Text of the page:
W3C home > Mailing lists > Public > www-dom-xpath@w3.org > May 2000

Pulling together some threads ...

From: Michael Champion <Mike.Champion@softwareag-usa.com>
Date: Wed, 3 May 2000 16:14:25 -0400
Message-ID: <0c5e01bfb53c$2e548720$a20c1e18@WORKGROUP>
To: <www-dom-xpath@w3.org>
I've certainly learned a lot from the first few days of discussions here,
although I can imagine that it's a bit overwhelming for some!

Let's consider the "requirements" for an XPath API, or perhaps a family of
APIs.  Here's my attempt at a first cut; I offer these mostly as a way of
focussing and structuring the discussion so that we don't go off into too
many directions at once.

1. It must be DOM-compatible, i.e., use DOM concepts rather than invent any
   new infrastructure (such as Nodes, lists, iterators, etc.) unless
   absolutely necessary.

2. It must be language neutral and vendor neutral.  As much as we all
   like [insert favorite language or system here], it's important
   to have as much consistency as possible across "language bindings".

3. It must allow XPath expressions to define some subset of an XML
   document, stream, or database and provide a way of iterating over
   or otherwise processing that subset.

4. It must not require all DOM implementers to support this functionality.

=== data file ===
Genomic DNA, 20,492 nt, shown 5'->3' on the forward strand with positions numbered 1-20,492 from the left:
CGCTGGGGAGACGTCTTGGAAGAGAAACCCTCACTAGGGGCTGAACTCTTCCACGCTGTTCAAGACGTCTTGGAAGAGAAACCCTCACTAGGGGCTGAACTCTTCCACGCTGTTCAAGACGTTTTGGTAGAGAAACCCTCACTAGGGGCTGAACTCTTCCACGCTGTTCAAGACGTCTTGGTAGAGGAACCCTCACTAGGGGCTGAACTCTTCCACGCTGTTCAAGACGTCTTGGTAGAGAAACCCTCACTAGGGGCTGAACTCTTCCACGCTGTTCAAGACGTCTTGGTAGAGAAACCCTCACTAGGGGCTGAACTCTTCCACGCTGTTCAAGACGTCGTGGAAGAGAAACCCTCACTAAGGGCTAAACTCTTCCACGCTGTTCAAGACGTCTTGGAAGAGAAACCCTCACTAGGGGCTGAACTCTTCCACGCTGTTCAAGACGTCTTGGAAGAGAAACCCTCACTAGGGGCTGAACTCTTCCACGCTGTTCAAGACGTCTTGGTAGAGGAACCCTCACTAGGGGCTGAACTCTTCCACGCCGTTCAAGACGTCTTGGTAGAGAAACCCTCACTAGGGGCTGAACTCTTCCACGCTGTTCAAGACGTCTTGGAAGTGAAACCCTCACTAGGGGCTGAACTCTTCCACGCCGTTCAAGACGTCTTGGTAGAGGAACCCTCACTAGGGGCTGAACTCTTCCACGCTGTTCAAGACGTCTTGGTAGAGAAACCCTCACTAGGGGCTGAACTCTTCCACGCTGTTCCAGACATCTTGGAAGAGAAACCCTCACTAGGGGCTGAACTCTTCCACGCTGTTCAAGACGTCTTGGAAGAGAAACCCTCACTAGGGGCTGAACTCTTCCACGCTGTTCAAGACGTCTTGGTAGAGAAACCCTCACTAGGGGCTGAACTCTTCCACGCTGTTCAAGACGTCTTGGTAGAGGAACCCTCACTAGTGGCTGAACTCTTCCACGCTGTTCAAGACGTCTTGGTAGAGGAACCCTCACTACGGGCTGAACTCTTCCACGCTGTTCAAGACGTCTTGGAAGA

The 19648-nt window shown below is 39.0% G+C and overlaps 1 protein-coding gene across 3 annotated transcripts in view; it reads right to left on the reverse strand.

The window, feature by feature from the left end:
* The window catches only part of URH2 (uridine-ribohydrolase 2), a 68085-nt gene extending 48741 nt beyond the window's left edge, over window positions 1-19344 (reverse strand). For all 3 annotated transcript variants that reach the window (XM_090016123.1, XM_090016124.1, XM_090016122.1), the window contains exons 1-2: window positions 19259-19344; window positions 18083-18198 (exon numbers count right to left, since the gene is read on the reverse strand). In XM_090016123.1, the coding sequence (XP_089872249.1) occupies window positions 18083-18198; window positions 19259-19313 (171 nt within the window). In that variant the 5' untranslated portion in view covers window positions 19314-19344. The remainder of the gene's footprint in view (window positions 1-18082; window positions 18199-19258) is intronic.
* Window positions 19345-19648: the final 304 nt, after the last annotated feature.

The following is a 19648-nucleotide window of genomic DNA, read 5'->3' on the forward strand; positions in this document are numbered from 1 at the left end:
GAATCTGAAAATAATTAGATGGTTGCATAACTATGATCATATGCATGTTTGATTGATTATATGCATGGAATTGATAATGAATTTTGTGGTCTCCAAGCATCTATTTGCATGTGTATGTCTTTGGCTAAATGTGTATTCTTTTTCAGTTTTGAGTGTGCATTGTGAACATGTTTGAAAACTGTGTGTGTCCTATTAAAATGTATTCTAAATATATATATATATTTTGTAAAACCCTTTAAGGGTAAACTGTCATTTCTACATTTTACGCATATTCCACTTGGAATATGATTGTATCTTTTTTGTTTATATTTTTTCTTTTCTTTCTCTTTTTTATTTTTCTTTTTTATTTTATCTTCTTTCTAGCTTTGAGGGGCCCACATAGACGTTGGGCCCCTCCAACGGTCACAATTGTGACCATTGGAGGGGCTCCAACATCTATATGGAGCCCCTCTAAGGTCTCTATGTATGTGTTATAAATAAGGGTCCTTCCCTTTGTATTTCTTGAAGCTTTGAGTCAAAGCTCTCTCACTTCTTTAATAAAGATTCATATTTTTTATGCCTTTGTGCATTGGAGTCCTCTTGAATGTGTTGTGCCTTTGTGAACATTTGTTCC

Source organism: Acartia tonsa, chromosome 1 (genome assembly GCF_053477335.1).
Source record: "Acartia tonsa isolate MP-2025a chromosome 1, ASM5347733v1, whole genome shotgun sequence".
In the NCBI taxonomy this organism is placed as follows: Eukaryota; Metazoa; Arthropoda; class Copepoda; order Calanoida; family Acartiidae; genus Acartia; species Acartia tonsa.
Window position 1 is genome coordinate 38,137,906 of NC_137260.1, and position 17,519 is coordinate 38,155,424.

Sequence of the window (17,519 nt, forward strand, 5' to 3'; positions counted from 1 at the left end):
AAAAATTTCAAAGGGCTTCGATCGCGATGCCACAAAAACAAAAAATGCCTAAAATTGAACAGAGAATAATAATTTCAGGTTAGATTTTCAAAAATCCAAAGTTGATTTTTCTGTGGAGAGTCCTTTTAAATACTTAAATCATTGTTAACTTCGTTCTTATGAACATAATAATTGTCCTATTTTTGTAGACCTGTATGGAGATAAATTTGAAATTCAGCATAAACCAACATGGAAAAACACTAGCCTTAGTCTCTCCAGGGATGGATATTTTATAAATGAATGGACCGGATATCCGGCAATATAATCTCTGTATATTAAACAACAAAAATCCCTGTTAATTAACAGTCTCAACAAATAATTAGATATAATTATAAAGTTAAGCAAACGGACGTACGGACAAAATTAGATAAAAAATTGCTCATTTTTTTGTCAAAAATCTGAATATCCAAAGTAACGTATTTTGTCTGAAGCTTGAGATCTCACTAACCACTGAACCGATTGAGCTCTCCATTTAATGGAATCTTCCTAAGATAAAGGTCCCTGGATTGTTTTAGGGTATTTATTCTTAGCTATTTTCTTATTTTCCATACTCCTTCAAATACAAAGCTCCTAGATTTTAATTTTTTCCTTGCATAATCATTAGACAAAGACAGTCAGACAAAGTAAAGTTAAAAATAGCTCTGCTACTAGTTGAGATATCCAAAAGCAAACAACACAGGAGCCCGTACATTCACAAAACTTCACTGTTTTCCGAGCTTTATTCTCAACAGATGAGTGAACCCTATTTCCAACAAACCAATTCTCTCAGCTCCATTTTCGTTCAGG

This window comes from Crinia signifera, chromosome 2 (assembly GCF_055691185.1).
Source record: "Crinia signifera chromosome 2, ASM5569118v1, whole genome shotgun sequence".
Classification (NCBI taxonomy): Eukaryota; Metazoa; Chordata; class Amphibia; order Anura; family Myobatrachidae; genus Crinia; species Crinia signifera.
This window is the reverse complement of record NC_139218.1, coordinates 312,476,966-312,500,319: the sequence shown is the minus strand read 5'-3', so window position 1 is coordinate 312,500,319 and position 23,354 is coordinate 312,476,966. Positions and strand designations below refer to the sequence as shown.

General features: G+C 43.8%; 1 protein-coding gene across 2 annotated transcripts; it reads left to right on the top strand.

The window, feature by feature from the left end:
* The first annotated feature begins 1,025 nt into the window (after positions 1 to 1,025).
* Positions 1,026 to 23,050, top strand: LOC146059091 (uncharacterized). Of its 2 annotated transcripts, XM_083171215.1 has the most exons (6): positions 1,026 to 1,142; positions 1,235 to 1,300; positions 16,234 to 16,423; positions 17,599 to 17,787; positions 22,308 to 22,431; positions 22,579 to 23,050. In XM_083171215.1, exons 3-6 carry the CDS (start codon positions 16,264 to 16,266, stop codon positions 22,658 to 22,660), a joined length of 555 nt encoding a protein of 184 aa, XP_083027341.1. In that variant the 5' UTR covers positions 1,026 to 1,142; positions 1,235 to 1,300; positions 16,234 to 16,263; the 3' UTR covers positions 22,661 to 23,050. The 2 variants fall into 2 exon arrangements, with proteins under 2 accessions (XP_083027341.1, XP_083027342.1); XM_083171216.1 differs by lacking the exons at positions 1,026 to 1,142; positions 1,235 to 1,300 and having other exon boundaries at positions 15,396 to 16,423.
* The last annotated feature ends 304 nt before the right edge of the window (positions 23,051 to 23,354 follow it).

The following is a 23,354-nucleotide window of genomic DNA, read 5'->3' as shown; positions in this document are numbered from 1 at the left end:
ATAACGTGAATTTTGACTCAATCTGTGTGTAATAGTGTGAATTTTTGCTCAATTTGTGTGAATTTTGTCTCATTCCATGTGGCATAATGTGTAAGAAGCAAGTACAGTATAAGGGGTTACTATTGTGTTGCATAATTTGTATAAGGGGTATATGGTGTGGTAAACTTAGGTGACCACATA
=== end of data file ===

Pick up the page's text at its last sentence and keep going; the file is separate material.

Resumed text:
5. It should provide some level of compatability or migration path
   for users of existing XPath extensions to the DOM (e.g., those of
   Microsoft and Oracle).  For example, we could imagine holding our
   noses and suggesting a Node::selectNodes() interface as a minimal,
   but compatible and convenient, interface as well as a much more
   powerful and flexible XpathQuery or whatever interface.

6. It may extend the DOM Node interface, or it may add one or more
   new interfaces to the DOM, or it may be quite tangential to the DOM.

7. ??? help me out here!


This list (which we can discuss, refine, etc.) doesn't restrict the space of
possible outcomes very much, I'll admit, but should make clear what we all
agree on and what we may choose to "agree to disagree" on.  For example, I
can see two "flavors" of an XPath API, one that is built INTO the DOM (for
vendors such as us who have deeply imbedded XPath implementations that we
need to expose an API to) and one that is built ON TOP OF the DOM (for
vendors who want to make their XPath implementation available to any DOM
implementation).  So long as they share everything that they CAN share, I
see no problem in an W3C Note or DOM spec that allows either or both.

Comments, thoughts, flames, suggestions???
Received on Wednesday, 3 May 2000 16:14:34 UTC

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